CHARLESTON, W.Va. -- Supplemental appropriations bills -- which transfer unused money in various state agency accounts to cover budget shortfalls for other state agencies -- usually don't generate controversy, but House Republicans made an exception to that rule on Tuesday.Initially, their concern over the bill (HB4182) was over whether any money in the bill's transfer of $109 million of special revenue funds to the Department of Health and Human Resources' Medicaid account would be used to fund abortions.However, GOP leaders had a passage vote on the bill delayed on Monday over concerns about whether the bill -- and most other supplemental appropriations bills -- is constitutional, since the bill also makes appropriations to volunteer fire departments, the West Virginia Rehabilitation Center, the state Racing Commission and other agencies."Our goal is to raise this issue, and hopefully, as we move forward with future supplementals, to look at this issue very carefully," said House Minority Leader Tim Armstead, R-Kanawha.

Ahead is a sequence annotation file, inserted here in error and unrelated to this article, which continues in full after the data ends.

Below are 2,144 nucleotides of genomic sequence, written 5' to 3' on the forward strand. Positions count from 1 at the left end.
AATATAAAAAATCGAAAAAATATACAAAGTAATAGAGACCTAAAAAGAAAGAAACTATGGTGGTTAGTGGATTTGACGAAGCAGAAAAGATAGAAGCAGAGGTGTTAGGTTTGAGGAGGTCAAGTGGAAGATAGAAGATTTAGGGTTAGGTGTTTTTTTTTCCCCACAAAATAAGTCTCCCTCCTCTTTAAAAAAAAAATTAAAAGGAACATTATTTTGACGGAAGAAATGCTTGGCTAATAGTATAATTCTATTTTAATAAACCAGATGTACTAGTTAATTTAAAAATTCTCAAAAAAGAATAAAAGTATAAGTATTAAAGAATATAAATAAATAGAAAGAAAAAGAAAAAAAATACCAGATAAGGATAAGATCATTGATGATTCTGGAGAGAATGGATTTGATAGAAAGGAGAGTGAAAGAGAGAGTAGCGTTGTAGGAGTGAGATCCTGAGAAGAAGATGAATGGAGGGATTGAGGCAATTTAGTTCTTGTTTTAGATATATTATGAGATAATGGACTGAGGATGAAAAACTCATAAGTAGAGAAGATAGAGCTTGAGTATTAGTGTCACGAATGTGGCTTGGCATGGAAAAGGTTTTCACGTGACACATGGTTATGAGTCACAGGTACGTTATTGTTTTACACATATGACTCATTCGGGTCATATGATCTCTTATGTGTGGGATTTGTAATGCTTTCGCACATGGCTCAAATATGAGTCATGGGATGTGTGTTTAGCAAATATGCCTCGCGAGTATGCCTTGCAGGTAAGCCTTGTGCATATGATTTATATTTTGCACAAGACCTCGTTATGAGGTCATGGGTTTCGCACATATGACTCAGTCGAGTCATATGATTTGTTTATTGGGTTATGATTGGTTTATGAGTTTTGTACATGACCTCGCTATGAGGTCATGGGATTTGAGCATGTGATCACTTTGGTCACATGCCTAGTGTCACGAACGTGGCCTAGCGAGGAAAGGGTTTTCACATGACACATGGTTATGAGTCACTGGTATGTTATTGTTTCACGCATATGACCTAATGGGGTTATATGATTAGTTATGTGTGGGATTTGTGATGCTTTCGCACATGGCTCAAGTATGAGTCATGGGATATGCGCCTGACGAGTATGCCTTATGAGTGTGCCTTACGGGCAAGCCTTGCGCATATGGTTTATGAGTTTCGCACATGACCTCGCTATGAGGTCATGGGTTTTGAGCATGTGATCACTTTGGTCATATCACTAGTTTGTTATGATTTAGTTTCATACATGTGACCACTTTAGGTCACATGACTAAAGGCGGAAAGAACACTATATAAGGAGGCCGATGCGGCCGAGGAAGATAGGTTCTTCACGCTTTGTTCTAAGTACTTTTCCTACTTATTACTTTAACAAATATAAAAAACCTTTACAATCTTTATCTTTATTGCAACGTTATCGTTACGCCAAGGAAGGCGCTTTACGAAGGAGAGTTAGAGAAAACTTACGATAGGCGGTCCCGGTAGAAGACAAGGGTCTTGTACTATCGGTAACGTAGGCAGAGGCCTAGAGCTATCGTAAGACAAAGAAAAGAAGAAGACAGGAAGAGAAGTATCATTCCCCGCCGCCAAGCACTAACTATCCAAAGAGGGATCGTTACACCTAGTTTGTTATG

The West Virginia Constitution states that supplemental appropriation bills are to be limited to a "single work, object or purpose.""If we have a supplemental appropriation that includes more than one department, we are on very infirm constitutional ground," argued Delegate Patrick Lane, R-Kanawha."If this is challenged, and that funding is not available to them because the Supreme Court says the Legislature acted inappropriately and unconstitutionally, that funding goes away," Lane said, raising concerns on the possible impact on agencies slated to receive the appropriations.House Speaker Tim Miley, D-Harrison, and other House leaders concluded that there is no constitutional issue with the traditional "bundling" of various agencies into supplemental appropriations bills."If what we're doing today is unconstitutional, then yesterday's bill was, as are all supplemental appropriations from time immemorial," said Finance Chairman Brent Boggs, D-Braxton, referring to a supplemental appropriations bill (HB4177) that passed the House Monday on a unanimous 97-0 vote.Delegate Tom Craig, D-Cabell, argued that not only is the current system constitutional, but it would be unduly burdensome to vote on each appropriation individually. To date, the Tomblin administration has introduced at least 18 supplemental appropriations bills, each containing multiple individual funding transfers and appropriations to various state agencies and departments."Breaking out every supplemental one by one would unnecessarily slow down this process," Craig said. "Do we really want to go in that direction?"Delegate Woody Ireland, R-Ritchie, ultimately called on fellow Republicans to support the bill."The point is, we're not voting on whether this thing is constitutional or unconstitutional. The point now is, do we support the agencies in this bill, the volunteer fire departments, and the others?" he said.The bill includes a $4 million transfer to a fund in the state auditor's office used to help volunteer fire departments pay their firefighters' workers' compensation insurance premiums.It passed the House on a 92-4 vote with four members absent. Voting against the bill were Delegates Butler, Gearheart, Howell and Lane.
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